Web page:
May 12th, 2015
So I have a potential opportunity to fly out of the United States and that brings with it the need for a radio operators license from the FCC. Once a requirement of pilots in the United States to operate radio from airplanes, but with a law change in 1996 no longer necessary in the United States.
However it is a requirement when flying outside of the U.S. borders. From what I understand it may not be rigorously enforced, but if I happen to be flying in Mexico or someplace else the last thing I want is a reason for them to be able to jail me or extract extra money from me so better to abide by the law than be sorry!
- Who is required to be licensed Link
- Obtaining a License Link
- The license you really need Link and according to the FCC you don’t have to submit proof of passing or taking a test (because you are a pilot ONLY KIDDING -I added that part to make myself feel better), but you don’t have to test see the site.
- Here’s the forms you gotta fill out: Submit FCC Form 605. There is no proof of passing certificate requirement for an RR. Use the FCC Form 605 and the FCC Form 159 (fee processing form).
- And here is the link you really want and the only reason why you came to this post in the first place, the link to go online and file the appropriate forms! Sorry it took me forever to get to it I was working my way through the knowledge as I posted! Online Apply Link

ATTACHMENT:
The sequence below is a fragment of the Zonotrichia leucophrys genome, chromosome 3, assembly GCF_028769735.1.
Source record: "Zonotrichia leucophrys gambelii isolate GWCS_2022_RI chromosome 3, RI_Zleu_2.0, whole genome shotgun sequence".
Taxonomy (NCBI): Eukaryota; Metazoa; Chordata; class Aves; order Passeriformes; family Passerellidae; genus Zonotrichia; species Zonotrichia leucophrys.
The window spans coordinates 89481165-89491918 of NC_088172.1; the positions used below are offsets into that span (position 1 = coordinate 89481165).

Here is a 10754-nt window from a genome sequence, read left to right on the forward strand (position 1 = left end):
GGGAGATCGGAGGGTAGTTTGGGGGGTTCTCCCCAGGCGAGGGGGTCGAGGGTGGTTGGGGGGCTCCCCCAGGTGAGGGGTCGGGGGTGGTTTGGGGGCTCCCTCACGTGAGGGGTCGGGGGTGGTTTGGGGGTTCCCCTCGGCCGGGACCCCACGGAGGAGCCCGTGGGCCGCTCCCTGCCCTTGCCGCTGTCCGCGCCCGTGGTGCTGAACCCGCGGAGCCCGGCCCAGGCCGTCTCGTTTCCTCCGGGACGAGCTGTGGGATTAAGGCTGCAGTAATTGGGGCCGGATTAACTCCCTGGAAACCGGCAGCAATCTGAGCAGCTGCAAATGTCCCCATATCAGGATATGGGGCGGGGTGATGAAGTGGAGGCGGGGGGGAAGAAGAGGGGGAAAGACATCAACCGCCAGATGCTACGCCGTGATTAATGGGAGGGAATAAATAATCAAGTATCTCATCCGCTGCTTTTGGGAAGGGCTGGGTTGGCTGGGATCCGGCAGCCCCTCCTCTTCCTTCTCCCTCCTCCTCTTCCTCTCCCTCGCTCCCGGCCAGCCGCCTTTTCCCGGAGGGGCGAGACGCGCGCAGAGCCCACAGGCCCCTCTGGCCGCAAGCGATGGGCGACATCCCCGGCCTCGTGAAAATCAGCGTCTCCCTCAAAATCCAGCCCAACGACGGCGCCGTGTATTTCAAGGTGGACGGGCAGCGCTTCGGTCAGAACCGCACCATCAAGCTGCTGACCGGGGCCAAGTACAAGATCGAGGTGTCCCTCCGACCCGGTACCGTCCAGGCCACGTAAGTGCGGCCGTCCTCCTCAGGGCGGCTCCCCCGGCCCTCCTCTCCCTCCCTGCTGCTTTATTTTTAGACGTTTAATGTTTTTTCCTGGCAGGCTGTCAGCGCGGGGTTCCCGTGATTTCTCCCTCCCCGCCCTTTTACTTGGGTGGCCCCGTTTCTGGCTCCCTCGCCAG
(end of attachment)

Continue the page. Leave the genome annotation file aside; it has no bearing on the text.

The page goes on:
Other commercial licenses and fees – link
December 1st, 2014
The FAA is adopting a new airworthiness directive (AD) 2014-23-02 for certain Agusta Model A109E, A109K2, A119, and AW119 MKII helicopters. This AD requires repetitively performing a magnetic particle inspection of the Gleason crown for a crack. This AD was prompted by a report of a crack that was found on a Gleason crown, which if not detected, could cause damage to or loss of the main rotor drive and subsequent loss of control of the helicopter. DATES: This AD is effective December 26, 2014. 2014-23-02.pdf
December 1st, 2014
Special Airworthiness Information Bulletin (SAIB) is written to inform the public about an approved alternative method of compliance (AMOC) to an airworthiness directive (AD) and how to obtain a copy of the Cessna global AMOC (aka; AMOC of general applicability) to AD 2001-06-07 against 1996 and after Cessna Models 172R and 172S airplanes CE-12-02R1.pdf
November 30th, 2014
The FAA is superseding Airworthiness Directive (AD) 2012-26-16 for all PILATUS AIRCRAFT LTD. Models PC-12, PC-12/45, PC-12/47, and PC-12/47E airplanes. This new AD 2014-22-01 results from mandatory continuing airworthiness information (MCAI) issued by an aviation authority of another country to identify and correct an unsafe condition on an aviation product. The MCAI describes the unsafe condition as a need to incorporate new revisions into the Limitations section, Chapter 4, of the FAA-approved maintenance program (e.g., maintenance manual). They are issuing this AD to require actions to address the unsafe condition on these products. DATES: This AD is effective December 18, 2014. 2014-22-01.pdf